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Prominent large rounded ears. Very large body size compared with other feral deer species.
Sambar are Australia’s largest feral deer species. Males may grow to 2.4m long and weigh 300kg, and females may grow to 2.4m long and weigh 230kg. Their coat is coarse and uniform in colour that varies from red-brown to almost black, but predominately dark brown. The tail is black with the under-tail and inner sides of the legs paler in colour. When alarmed the tail is raised. The hair around the neck is coarse and mane-like, particularly on mature males. The antlers of mature males usually have three tines, however the number of tines is influenced by animal condition. Antlers may grow up to 75cm in length. They have a distinctive honking/ barking calls when alarmed.
Sambar were introduced into Australia many times between 1861 and 1912. They are often regarded as solitary animals and are almost never found in herds. They are herbivores that graze a wide range of grasses, shrubs and trees, depending on the season and food availability. They are semi-nocturnal preferring to remain hidden during the day. They can breed throughout the year, with a peak in September and October. Sambar can hybridise with rusa and produce fertile offspring. They can also easily swim with their bodies fully submerged and only their head above water.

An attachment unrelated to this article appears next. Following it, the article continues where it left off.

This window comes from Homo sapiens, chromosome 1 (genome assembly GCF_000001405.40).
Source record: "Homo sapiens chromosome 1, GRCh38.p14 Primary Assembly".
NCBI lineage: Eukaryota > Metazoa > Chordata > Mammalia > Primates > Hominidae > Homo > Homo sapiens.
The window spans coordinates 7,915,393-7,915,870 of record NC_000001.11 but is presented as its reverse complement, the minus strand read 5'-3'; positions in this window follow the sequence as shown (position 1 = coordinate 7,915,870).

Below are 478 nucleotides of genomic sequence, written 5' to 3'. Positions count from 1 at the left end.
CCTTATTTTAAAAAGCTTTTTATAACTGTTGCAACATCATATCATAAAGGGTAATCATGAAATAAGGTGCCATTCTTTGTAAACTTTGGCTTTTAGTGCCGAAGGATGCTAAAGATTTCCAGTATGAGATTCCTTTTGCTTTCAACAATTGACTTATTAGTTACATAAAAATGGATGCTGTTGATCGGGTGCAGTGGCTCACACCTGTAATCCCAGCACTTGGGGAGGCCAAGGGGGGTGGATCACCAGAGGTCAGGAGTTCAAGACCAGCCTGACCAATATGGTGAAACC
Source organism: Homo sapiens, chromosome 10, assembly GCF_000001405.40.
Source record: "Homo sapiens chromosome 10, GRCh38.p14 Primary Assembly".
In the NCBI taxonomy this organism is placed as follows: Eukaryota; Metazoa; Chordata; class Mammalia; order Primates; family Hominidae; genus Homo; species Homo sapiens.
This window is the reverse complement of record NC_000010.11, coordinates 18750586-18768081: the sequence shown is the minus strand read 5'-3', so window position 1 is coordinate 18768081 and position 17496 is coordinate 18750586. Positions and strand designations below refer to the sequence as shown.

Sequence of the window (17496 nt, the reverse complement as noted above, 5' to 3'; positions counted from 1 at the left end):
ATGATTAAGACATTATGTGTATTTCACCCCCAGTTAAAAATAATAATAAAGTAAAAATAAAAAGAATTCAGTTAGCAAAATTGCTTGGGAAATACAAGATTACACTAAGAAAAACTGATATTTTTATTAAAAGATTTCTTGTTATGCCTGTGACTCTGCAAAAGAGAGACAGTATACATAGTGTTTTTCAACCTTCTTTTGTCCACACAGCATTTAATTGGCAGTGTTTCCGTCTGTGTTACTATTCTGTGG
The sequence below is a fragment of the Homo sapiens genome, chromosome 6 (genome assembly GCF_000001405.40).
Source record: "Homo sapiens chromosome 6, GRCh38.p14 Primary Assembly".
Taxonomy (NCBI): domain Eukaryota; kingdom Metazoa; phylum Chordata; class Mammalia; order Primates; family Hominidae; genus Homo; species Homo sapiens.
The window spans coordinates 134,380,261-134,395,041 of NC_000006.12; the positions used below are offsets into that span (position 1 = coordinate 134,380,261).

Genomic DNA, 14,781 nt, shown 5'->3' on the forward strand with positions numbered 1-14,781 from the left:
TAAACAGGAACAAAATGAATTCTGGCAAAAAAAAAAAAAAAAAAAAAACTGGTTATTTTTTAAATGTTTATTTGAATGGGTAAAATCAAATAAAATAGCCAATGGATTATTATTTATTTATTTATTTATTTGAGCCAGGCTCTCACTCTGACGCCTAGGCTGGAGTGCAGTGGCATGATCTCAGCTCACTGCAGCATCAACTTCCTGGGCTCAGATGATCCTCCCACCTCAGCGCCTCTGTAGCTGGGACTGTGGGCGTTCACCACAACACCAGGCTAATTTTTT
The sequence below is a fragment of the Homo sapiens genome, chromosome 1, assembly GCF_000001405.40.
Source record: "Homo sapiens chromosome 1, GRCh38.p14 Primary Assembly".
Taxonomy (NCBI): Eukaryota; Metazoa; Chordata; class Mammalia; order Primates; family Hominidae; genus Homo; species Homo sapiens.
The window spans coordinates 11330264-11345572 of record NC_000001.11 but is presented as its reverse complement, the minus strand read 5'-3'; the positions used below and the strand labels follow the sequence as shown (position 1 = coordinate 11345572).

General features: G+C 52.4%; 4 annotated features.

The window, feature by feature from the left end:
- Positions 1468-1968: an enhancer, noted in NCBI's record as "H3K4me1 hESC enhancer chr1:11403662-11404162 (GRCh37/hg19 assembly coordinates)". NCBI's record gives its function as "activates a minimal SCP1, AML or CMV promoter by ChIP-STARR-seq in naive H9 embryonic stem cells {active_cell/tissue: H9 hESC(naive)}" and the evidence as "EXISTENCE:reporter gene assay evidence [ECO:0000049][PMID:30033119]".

Feral populations of sambar are established in South Australia, Victoria and NSW. They are absent from other states.
Prefer closed woodlands, forests and thick timbered farmland.
Feral sambar are a growing pest threat. They can cause damage to forestry plantations, ornamental gardens and can damage farm fences/gates. They can compete with livestock for pasture, are a major motorway hazard due to the size and semi-nocturnal behaviour. They also damage native vegetation and sensitive habitats.
Control options for sambar deer are similar to other species, including ground and aerial shooting, trapping and exclusion fencing.
Peter West,, 2018. Identifying sambar deer (Cervus unicolor). Identifying hog deer (Cervus [Axis] porcinus). Information used with permission from 'Guide to introduced pest animals of Australia'. CSIRO Publishing. PestSmart website. https://pestsmart.org.au/toolkit-resource/identifying-sambar-deer-cervus-unicolor accessed 28-02-2121